By Katie Lamb
“The 2019 – 2020 budget passed without problems,” declares Russell Robinson, Director of Accounts and Budgets for Johnson County, after the August 5, 2019 county budget meeting conducted by the County Commission. “Also, there will be no tax increase what so ever.”
Robinson stated, “The Budget Committee focuses on four separate budgets: One, the general county budget, two, the general-purpose school budget, three, the debt service budget, and four, the general capital budget. “While the first two categories receive the bulk of all property tax, the general capital funds are allocated for patrol cars, capital improvements, and school buses.”
“The county will add some additional personnel to law enforcement for a little over $70,000,” Robinson said. “Existing manpower will be supplemented with two new road deputies. A part-time position within the Circuit Court Clerk’s Office will become a full-time position and cost roughly $15,000.
Officials also added that by state mandate, elected county officials would receive a two and a half percent pay increase for a cost of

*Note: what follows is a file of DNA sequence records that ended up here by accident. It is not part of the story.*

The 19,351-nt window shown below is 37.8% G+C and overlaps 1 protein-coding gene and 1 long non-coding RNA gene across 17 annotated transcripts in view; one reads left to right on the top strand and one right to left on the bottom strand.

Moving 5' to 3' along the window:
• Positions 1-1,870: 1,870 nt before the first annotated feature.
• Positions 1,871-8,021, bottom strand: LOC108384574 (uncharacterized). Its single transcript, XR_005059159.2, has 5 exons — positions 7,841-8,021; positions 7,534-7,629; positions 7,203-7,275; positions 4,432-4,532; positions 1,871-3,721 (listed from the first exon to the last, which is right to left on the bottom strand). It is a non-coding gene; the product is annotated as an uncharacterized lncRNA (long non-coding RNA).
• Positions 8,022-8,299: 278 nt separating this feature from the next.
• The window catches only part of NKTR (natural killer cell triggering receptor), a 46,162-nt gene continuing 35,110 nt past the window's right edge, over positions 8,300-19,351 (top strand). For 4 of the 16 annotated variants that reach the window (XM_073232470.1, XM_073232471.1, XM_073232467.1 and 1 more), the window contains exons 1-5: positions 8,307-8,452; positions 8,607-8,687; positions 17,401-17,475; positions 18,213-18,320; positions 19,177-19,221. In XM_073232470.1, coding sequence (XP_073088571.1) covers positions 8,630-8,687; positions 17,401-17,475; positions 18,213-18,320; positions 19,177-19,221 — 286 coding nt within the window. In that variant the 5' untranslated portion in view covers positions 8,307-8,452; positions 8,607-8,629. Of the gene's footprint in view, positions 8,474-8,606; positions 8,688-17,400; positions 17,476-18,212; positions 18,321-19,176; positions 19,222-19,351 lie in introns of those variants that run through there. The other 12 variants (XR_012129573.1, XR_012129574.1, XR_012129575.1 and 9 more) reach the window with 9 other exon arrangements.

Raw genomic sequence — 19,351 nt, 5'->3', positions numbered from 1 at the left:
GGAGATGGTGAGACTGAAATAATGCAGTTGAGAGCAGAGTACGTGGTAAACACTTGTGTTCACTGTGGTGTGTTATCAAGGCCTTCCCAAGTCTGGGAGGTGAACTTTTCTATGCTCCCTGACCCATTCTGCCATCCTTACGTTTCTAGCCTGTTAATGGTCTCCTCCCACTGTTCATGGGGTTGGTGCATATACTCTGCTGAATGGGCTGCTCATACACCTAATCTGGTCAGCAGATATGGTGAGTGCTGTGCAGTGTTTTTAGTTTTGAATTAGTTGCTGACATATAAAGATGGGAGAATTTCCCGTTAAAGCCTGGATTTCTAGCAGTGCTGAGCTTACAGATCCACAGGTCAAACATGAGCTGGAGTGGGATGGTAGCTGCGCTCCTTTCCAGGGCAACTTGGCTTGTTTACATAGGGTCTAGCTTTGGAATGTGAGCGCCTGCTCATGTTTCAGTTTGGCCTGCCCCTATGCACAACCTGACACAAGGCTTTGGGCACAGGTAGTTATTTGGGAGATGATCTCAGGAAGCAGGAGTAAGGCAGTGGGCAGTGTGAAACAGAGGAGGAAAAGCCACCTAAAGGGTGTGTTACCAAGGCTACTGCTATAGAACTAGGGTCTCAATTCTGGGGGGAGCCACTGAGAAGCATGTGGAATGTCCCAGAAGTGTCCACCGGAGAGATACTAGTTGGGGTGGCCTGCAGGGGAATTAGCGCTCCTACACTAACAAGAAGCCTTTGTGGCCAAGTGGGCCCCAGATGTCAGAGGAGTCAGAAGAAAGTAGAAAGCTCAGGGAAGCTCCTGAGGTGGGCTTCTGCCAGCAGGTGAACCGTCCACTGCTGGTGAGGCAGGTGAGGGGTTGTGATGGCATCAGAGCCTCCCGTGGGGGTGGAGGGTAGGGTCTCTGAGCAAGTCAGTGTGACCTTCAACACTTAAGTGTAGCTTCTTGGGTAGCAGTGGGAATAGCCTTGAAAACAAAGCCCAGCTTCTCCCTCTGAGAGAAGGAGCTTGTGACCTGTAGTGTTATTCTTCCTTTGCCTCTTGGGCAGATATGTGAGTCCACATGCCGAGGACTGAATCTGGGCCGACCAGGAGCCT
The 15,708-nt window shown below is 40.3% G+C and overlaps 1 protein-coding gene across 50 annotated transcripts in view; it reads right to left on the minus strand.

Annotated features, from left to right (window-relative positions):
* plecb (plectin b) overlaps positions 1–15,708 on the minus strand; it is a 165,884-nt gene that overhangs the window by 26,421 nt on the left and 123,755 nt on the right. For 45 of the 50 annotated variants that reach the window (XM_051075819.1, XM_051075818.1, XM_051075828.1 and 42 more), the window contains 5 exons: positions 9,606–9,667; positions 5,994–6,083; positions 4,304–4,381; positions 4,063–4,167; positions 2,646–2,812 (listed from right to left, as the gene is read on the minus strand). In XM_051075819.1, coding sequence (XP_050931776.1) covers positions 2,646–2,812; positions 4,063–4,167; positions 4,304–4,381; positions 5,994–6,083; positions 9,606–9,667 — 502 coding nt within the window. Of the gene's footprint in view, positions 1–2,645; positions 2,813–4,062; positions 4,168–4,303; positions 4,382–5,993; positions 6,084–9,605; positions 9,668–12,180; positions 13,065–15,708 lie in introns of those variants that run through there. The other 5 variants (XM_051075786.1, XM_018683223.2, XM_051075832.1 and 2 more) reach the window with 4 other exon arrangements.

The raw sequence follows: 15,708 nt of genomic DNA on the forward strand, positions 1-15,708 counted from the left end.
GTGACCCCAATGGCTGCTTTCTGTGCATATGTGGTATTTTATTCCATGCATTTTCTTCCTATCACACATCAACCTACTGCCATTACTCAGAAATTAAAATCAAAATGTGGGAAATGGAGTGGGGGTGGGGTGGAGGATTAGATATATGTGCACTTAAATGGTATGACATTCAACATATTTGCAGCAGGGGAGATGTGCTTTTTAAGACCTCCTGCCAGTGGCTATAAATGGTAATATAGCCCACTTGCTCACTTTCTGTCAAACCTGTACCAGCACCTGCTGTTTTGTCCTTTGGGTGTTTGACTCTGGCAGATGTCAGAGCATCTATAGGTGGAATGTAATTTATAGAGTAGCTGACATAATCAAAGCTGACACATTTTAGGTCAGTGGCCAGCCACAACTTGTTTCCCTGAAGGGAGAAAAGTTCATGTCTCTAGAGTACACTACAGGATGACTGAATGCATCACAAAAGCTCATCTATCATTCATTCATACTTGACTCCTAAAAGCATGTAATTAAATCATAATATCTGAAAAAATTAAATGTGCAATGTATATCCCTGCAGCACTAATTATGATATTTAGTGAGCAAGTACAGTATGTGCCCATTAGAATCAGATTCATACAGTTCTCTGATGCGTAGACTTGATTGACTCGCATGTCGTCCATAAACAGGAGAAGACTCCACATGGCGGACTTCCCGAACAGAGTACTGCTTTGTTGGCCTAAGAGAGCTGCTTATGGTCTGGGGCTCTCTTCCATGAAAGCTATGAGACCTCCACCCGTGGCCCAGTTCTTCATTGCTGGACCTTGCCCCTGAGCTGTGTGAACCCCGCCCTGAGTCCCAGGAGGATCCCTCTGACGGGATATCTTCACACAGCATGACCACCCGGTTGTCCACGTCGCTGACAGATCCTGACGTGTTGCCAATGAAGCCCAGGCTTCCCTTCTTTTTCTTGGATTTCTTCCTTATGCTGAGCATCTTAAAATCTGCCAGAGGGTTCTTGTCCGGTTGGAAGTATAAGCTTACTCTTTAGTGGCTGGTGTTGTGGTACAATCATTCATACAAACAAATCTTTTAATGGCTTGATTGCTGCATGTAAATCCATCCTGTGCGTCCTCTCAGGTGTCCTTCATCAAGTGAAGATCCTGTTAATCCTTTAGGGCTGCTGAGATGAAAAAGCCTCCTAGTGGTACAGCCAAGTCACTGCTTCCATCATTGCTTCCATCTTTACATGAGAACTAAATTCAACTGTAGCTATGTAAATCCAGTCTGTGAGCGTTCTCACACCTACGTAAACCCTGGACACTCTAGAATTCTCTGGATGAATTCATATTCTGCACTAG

For the first time in several years, there will be a three percent ‘Cost of living’ increase for all county employees for a sum of $80,000. There will be an increase of $6,700 for legal resources to cover services beyond the parameter of attorney retainer funds, as well as, $10,000 to be designated to support
the Johnson County 911 system.
“With the upcoming Presidential Preference Primary, $30,000 will be allocated to finance the election,” Robinson said. “It costs the county $30,000 every Presidential election cycle with partial reimbursement. Based on a state-mandated salary schedule, teachers will maintain wages and performance increases based on test scores. “It is a $70,000 per year expenditure to meet the state requirement for a differentiated step increase for teaching personnel,” he said.
Robinson affirmed that the county would not see an increase in medical insurance until 2020. “Several years ago, the state enacted the Tennessee Consolidated Retirement System (TCRS), and because of this, the county experienced a substantial decrease in rates for employees with an absorbed savings of $142,000.
“No county tax increase is a direct result of the TCRS,” he said.
Weighing in on the upcoming fiscal year Johnson County Commissioner Mike Taylor said, “I am excited about the upcoming year and look forward to additional growth for the county. The economy is good and unemployment is low. The budget committee has worked hard and we were able to set aside enough money to put a new roof on the courthouse and give all employees a raise.”
For more information about Johnson County, please visit www.johnsoncountytn.gov.